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Cockermouth Post Article March 2009

I recently came across a battered photograph from 1927 showing the then Prince of Wales in Harris Park. He spent two days in West Cumberland, visiting several towns including Cockermouth. In Workington he opened the new Prince of Wales Dock and was presented with a gold-mounted walking-stick made from greenheart wood. He commented on the difficult economic times and hoped the new dock would help industry in the area.

In Cockermouth his brief visit on June 30th caused great excitement. Houses and shops were festooned with bunting, flags were strung across roads, and banners bearing inscriptions ‘God Bless the Prince of Wales’ and ‘God Bless Our Prince’ were attached to buildings. The newspaper account describes the fine avenue of trees along by the auction marts, all beautifully decorated. In the background the Grand Theatre was adorned with shields, plants and flags by Mr Arthur Wilson (theatre manager) and his assistants. Fairfield House and gardens had been decorated by the Mitchell family. On the day the Border Regiment ‘D’ Company 5th Battalion and military band set off from the Drill Hall to march to Harris Park. At the same time 300 ex-servicemen, decorated with medals, marched behind the Mechanics’ Band to the park, stopping on the way to lay a wreath at the War Memorial. In the park waiting were many groups of people, including around 1,250 schoolchildren from Cockermouth and surrounding villages, with their respective heads and teachers. Mr Simon, headmaster of Fairfield Boys’ School, was Master of Ceremonies. As the Prince entered Harris Park the band struck up the National Anthem. The Royal Salute was given and taken and the Prince inspected the Guard of Honour formed by the Territorials. Council members were presented, followed by an inspection of the many ex-servicemen present. The Prince then came to the schoolchildren, who cheered heartily and waved their flags. He declared that the ‘enthusiasm and dignified behaviour of the people in the streets’ had delighted him, as did the happy expressions on the children’s faces! The whole town had certainly gone to a lot of trouble to make this brief visit a special one.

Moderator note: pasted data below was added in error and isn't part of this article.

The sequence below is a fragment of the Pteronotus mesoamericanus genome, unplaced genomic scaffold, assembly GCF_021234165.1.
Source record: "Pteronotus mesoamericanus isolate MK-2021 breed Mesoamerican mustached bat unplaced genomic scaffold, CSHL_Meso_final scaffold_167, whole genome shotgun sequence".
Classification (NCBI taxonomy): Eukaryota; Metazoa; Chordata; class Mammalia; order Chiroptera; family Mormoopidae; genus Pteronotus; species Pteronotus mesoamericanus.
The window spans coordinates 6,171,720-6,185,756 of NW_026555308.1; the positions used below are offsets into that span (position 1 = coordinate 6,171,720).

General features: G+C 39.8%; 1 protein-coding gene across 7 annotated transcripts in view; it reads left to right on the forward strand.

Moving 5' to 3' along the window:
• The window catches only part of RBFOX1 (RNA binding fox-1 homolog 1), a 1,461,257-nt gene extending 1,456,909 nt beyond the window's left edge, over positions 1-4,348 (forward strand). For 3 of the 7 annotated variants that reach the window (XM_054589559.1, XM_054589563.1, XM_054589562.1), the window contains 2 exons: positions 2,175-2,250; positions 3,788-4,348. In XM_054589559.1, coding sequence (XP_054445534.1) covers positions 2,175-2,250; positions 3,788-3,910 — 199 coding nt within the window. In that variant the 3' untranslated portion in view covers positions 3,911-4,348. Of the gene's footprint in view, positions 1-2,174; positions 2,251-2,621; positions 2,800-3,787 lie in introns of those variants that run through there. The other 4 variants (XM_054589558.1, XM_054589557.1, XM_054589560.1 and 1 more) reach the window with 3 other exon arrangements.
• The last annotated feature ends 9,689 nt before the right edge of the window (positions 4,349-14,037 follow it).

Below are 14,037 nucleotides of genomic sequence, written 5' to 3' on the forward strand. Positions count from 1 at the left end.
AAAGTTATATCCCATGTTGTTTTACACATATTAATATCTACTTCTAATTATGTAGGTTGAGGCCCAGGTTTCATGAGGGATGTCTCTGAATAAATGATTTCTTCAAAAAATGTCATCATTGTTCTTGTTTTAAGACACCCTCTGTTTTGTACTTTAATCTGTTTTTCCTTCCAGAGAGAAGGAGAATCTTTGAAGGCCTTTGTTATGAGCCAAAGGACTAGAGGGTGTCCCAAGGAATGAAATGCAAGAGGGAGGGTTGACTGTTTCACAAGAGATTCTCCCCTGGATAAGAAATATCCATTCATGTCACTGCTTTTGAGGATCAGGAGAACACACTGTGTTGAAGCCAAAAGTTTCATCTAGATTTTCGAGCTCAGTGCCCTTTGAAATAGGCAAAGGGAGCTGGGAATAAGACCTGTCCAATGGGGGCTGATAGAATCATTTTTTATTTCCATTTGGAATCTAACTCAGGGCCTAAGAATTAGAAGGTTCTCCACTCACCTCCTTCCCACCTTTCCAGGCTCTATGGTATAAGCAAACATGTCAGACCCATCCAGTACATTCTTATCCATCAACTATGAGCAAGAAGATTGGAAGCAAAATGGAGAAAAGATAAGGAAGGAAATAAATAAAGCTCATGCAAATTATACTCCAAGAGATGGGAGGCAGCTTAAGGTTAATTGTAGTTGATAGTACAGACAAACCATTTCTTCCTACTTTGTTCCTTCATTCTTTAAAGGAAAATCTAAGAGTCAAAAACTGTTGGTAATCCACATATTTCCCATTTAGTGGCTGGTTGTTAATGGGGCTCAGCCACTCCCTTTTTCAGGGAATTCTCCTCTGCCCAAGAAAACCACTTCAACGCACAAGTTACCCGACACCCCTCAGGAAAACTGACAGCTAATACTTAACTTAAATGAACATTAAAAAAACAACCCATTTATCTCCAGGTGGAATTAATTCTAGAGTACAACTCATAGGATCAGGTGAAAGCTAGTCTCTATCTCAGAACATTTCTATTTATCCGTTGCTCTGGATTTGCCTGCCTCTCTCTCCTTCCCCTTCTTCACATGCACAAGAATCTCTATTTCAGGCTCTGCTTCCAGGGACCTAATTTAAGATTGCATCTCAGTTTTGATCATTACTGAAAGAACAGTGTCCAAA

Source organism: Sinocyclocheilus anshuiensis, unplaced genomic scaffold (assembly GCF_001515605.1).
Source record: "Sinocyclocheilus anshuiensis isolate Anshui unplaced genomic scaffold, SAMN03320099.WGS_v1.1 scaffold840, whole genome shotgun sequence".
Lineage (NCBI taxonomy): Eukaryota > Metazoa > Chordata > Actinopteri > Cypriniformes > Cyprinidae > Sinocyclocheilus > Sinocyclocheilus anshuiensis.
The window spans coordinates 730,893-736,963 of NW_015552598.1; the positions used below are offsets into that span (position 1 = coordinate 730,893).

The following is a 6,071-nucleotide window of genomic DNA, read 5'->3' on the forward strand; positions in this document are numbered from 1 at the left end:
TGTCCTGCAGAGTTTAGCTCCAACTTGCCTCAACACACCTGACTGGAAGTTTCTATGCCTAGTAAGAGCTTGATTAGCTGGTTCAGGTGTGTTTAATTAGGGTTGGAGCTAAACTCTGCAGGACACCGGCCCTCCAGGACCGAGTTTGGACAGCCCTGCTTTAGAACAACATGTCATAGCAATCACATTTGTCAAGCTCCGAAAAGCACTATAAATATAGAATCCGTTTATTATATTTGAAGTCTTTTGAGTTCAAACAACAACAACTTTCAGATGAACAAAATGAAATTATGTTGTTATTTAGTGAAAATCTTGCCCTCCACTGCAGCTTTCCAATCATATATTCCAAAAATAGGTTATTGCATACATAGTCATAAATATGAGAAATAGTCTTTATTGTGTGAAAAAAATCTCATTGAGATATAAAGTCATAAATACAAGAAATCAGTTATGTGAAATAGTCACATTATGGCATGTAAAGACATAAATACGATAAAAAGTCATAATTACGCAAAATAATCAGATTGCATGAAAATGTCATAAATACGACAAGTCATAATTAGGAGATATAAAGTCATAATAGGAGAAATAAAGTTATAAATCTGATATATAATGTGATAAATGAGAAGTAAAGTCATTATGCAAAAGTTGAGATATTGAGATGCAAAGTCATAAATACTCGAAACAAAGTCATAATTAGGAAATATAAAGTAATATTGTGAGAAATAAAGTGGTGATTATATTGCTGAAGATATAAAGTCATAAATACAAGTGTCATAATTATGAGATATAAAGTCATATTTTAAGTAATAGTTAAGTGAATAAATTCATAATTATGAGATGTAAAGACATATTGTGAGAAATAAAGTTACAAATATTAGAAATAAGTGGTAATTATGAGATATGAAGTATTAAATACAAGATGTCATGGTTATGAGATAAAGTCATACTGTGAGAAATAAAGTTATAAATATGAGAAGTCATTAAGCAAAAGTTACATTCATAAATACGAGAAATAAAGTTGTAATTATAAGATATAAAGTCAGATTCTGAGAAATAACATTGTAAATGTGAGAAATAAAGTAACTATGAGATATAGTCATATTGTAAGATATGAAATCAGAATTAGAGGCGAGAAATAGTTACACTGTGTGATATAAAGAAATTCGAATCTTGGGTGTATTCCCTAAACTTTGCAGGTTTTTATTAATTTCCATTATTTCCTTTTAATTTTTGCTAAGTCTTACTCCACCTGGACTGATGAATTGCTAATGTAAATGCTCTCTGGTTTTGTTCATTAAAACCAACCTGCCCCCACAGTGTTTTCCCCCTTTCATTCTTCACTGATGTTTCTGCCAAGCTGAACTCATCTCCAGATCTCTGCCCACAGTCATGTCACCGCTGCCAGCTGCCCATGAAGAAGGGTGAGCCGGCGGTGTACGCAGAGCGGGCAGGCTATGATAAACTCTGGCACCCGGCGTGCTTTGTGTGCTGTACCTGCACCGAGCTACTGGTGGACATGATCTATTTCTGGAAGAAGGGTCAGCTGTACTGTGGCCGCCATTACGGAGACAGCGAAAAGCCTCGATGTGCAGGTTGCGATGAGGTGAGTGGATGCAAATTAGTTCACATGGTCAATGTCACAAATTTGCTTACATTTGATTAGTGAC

Gloria Edwards

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